Did I listen to everything?

Damn near it seems.  So many words.  So many lectures from both of us.  So many micro-moments.  So many couch conversations at 12:15am.  The time sitting on the front porch step at night when you told me how brutal 8th grade was, two years after the fact. The nights I spent awake worrying about what to do or not do.  The few times you crawled into our bed to have a good cry.  The many times we laughed until we cried.  The time at 1am you told me you only had 7 more things to say before I could go to bed.  Did I spend the minutes the right way?  Did I do well enough?  Where were the blind spots?  Did you get what you needed?  What did I forget?

What will you remember?

Do you know the VALUE of daily sunscreen and never to mix bleach and ammonia?  If you have to choose one of those-just do the sunscreen.  Please.  SPF all day all over.  Or you will look like a leather football at my age and you’ll only have yourself to blame.  Also, to avoid the cancer.    (also-bleach plus ammonia equals KA-BOOM!)

Do you know the cruelest people often are just broken inside and sometimes you have to extend grace and not take their bitterness personally? Do you know how to run toward a friendship?  Do you know when to walk away from one?  I think you do.

Do you know that EVERYTHING can be improved upon by a long walk in fresh air, a hot shower, a healthy meal and a long night of rest?  This combo works.  I’ve tested it.  Do you know that I believe there is no error, no wrong choice, no mix up or mistake that you cannot come back from?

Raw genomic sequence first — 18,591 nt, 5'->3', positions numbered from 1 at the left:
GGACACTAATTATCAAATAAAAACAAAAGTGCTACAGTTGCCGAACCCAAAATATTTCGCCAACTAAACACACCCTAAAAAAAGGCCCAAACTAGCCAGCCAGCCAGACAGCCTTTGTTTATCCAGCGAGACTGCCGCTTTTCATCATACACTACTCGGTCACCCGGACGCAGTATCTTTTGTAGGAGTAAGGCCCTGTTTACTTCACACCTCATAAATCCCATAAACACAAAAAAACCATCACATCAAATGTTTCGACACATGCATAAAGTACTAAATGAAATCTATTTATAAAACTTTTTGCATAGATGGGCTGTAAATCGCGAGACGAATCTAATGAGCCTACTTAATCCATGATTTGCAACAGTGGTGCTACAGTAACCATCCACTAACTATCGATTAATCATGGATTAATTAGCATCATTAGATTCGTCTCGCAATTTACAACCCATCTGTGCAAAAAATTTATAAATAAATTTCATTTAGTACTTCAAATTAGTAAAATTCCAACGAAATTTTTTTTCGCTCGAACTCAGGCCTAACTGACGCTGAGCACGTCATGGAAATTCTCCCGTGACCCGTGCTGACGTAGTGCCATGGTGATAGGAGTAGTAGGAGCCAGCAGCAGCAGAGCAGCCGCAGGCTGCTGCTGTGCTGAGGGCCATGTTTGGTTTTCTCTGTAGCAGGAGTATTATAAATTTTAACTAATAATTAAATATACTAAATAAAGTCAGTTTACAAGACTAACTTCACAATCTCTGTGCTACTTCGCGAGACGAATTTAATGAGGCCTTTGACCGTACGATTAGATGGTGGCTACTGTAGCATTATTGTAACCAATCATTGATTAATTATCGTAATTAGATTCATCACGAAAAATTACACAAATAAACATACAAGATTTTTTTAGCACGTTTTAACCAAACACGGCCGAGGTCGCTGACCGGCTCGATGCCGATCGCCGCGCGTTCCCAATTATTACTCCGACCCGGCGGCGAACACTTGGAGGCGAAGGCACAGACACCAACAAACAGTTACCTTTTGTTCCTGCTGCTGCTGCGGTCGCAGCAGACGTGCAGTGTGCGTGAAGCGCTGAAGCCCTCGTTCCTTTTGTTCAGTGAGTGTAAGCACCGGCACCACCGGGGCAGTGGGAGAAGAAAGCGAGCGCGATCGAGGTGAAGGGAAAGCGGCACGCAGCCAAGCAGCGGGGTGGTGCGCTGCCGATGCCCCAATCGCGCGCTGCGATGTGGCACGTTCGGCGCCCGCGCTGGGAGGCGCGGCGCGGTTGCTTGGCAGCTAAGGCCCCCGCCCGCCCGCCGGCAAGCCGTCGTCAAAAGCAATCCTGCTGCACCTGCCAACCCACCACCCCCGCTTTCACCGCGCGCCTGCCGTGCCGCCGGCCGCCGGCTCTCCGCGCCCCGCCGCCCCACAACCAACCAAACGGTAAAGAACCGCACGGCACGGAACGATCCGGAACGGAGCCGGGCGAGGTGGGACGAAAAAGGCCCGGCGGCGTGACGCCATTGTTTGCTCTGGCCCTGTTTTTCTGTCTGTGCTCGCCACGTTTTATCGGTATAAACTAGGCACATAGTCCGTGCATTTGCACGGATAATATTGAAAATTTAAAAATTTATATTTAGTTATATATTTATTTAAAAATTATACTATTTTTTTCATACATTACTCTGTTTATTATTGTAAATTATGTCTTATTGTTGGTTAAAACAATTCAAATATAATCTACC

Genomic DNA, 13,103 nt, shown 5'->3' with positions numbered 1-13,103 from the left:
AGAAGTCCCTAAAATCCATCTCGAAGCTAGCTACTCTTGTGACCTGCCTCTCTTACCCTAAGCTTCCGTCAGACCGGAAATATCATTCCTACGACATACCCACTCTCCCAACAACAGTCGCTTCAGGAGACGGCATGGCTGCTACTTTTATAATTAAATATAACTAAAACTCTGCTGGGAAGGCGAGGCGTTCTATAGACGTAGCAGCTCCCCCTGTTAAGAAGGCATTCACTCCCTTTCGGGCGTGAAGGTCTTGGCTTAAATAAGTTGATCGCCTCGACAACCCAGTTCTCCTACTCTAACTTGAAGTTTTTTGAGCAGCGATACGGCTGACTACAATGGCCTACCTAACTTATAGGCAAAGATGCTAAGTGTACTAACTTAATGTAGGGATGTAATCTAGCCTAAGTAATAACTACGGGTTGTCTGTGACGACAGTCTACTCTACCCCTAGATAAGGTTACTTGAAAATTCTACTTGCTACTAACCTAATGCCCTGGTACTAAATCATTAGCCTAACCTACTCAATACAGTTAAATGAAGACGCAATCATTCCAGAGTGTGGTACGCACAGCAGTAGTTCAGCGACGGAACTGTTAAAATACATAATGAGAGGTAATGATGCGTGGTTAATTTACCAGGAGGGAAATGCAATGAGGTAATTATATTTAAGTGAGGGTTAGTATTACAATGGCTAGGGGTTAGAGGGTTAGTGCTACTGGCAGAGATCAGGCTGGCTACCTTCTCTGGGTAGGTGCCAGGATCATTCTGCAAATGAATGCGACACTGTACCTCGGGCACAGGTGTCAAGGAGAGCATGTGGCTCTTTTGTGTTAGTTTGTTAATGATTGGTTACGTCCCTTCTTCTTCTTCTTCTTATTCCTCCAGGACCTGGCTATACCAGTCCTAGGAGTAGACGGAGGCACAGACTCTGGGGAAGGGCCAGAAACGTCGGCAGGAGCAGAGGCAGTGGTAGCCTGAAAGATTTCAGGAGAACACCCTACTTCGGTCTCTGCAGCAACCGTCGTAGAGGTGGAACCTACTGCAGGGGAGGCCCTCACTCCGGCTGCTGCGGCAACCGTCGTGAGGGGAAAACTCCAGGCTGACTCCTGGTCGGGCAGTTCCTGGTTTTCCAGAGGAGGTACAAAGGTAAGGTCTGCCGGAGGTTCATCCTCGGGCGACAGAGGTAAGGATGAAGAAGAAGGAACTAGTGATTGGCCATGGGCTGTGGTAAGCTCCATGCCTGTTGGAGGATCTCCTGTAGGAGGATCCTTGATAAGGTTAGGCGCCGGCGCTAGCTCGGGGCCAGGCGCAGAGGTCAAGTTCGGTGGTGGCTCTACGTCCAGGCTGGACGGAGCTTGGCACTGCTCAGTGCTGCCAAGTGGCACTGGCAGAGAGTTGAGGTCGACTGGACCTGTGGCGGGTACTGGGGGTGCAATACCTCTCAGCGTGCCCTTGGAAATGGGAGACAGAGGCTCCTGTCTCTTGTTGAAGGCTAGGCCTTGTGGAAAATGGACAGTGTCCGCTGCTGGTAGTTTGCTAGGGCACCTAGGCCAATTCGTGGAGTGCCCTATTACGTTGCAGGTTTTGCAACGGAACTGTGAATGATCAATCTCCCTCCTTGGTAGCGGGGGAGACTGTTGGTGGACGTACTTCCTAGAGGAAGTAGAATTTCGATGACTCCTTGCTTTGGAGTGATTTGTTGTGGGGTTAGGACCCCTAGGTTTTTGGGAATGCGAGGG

You can.  And you will find yourself needing to.

Do you know that joy in life can come from hard work and can also come from dumb luck and a lot of good grows from a combination of the two?  And do you understand it’s important not to mix up the two?  Ever. Sometimes you work so hard and good things happen and you can take the credit.  And sometimes you stumble into good things and you cannot take credit. And you shouldn’t. Be grateful when things are good.  Be patient when things are bad. 

Do you know that the very best days are ahead?  They ARE.  You haven’t even met some of your very favorite people yet.  They are out there just wandering around the globe looking for you.  Where are they?  Who are they?  This is so exciting.  GO FIND THEM.